Cambridge Quantum is a global leader in quantum software and quantum algorithms, enabling clients to achieve the most out of rapidly evolving quantum computing hardware. Cambridge Quantum’s Quantum Origin key generation platform is based on the world’s only source of verifiable quantum entropy. Unlike the QRNG solutions criticised in the NCSC paper, Quantum Origin creates cryptographic keys using quantum entropy unpolluted by electronic noise .
Fujitsu and Cambridge Quantum Demonstrate QRNG Integration on the Fujitsu SD-WAN Solution
Fujitsu and Cambridge Quantum have recently completed their collaborations on a Proof of Concept (PoC) investigation for the integration of Cambridge Quantum’s Quantum Origin quantum-powered key generation platform with the Fujitsu SD-WAN solution configuration.
The PoC demonstrates the successful integration of the Fujitsu’s SD-WAN solution configuration with the cloud-hosted Quantum Origin platform, responsible for generating keys using NIST and NCSC approved classical cryptographic algorithms seeded with verifiable quantum entropy. The following diagram is a high-level illustration of the integration architecture and the functional components provided by each company.
For the purpose of integration, the Fujitsu SD-WAN configuration has been adapted by replacing the native VPN with the OpenVPN software. Specifically, the SD-WAN OpenVPN implementation uses the OpenSSL, which obtains the keys seeded with quantum entropy over a simple web API distribution service from Quantum Origin. The keys are used in the generation of certificates in the OpenVPN and other Fujitsu SD-WAN network components. The following diagram shows the OpenVPN tunnel providing the SD-WAN secure communications, based on the certificates generated using the Quantum Origin keys.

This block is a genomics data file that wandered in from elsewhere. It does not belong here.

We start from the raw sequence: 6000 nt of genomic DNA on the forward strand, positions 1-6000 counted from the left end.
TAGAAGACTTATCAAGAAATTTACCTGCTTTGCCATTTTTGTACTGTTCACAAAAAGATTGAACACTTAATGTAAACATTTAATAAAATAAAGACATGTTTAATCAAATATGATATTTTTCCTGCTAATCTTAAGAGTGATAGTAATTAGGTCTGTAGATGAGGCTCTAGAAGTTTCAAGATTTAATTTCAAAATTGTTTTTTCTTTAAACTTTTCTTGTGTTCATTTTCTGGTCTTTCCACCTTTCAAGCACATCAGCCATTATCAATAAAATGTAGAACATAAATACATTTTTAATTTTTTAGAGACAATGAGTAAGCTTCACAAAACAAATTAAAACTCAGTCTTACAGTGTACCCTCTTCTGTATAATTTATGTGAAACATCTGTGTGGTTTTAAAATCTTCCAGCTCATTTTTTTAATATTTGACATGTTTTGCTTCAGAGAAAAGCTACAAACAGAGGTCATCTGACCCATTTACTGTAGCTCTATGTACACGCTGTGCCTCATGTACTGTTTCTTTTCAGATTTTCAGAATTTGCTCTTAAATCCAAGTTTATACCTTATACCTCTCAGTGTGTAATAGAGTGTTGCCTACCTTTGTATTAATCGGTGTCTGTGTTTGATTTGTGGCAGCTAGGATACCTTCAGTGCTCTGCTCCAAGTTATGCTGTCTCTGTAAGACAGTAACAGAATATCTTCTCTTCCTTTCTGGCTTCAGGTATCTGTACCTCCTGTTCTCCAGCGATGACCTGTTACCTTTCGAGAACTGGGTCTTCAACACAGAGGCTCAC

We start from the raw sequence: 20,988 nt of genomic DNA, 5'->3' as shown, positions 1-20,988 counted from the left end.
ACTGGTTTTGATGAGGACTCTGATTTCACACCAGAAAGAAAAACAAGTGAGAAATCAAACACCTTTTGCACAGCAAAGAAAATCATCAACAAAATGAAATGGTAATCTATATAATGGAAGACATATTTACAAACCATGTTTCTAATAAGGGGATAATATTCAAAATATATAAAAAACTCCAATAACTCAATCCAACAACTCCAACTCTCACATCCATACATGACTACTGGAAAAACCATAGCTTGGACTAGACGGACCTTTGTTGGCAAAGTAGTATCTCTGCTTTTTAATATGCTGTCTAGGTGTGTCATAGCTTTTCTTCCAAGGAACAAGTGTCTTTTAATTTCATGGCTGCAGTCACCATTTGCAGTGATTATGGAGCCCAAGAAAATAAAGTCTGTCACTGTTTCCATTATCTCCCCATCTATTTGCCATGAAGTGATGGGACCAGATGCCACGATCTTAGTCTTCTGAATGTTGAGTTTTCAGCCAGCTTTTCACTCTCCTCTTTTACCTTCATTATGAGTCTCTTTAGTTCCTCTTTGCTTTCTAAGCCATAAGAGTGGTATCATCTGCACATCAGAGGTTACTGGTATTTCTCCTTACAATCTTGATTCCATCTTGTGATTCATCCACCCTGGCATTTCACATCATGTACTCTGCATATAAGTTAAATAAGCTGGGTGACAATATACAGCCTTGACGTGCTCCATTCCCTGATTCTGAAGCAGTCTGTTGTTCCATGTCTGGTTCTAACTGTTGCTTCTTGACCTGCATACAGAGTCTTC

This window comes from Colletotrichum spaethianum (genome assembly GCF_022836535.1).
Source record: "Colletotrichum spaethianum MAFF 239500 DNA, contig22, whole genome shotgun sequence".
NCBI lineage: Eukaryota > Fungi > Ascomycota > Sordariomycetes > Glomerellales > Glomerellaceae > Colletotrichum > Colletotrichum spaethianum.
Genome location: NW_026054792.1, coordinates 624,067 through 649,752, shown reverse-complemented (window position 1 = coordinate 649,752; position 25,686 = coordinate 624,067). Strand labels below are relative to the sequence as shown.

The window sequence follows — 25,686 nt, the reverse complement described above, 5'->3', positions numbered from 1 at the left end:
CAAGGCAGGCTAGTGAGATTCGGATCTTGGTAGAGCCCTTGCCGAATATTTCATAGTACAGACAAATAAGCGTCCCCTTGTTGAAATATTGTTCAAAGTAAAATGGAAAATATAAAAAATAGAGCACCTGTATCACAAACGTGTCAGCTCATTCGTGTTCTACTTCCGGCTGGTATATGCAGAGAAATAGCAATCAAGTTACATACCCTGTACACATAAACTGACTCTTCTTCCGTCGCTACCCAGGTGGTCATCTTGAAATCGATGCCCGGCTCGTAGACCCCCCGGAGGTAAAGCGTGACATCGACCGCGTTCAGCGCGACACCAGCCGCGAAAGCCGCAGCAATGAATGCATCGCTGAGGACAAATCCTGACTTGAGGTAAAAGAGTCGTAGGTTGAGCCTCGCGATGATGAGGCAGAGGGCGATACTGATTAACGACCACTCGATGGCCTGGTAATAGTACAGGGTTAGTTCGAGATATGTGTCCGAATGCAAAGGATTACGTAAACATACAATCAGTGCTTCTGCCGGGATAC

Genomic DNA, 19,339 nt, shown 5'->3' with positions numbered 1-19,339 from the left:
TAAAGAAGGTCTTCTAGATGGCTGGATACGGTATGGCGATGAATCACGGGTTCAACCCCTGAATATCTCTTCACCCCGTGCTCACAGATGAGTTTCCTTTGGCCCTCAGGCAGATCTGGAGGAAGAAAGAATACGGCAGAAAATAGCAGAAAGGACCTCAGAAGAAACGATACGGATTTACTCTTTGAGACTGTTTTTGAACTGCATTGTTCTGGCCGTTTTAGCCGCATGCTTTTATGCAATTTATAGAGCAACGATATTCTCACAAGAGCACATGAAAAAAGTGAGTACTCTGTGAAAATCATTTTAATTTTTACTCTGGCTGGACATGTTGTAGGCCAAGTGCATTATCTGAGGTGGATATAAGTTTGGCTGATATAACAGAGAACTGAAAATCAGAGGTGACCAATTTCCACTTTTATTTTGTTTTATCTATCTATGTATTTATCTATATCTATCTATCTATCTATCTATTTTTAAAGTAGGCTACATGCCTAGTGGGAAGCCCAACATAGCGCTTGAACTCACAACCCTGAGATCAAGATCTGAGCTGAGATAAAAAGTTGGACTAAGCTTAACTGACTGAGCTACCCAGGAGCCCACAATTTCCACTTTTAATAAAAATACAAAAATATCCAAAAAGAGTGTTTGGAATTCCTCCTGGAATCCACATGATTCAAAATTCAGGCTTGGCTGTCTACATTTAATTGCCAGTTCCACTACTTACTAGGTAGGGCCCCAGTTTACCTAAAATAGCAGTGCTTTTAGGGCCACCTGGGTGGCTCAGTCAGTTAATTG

The PoC demonstration will enable Fujitsu’s customers to gain confidence and tangible appreciation of the QRNG integration into existing SD-WAN solution architecture, as an important element of the Quantum Security Technologies.
What are the future aims?
The PoC for quantum resilience is limited in scope to a network centric security context of the SD-WAN, and with QRNG integration on classical cryptographic algorithms. Quantum resilience and its wider security contexts on custom applications’ and services’ data and information are the future aims for scenario driven application-based PoCs. The future aims on Quantum Security Technologies will be guided by the NIST’s recommendations on new solution methods with new cryptographic algorithms that are expected not before 2022.
Find out more…
For more details and insights on the PoC and our wider initiatives on quantum resilience, please contact us via – firstname.lastname@example.org .
Duncan Jones is Head of Quantum Cybersecurity at Cambridge Quantum. He leads a team developing advanced cybersecurity products based on quantum technology, which deliver value today. Duncan has 14 years’ experience in cybersecurity and has held senior technical and product-focused roles in companies such as Thales, Arm and Worldpay.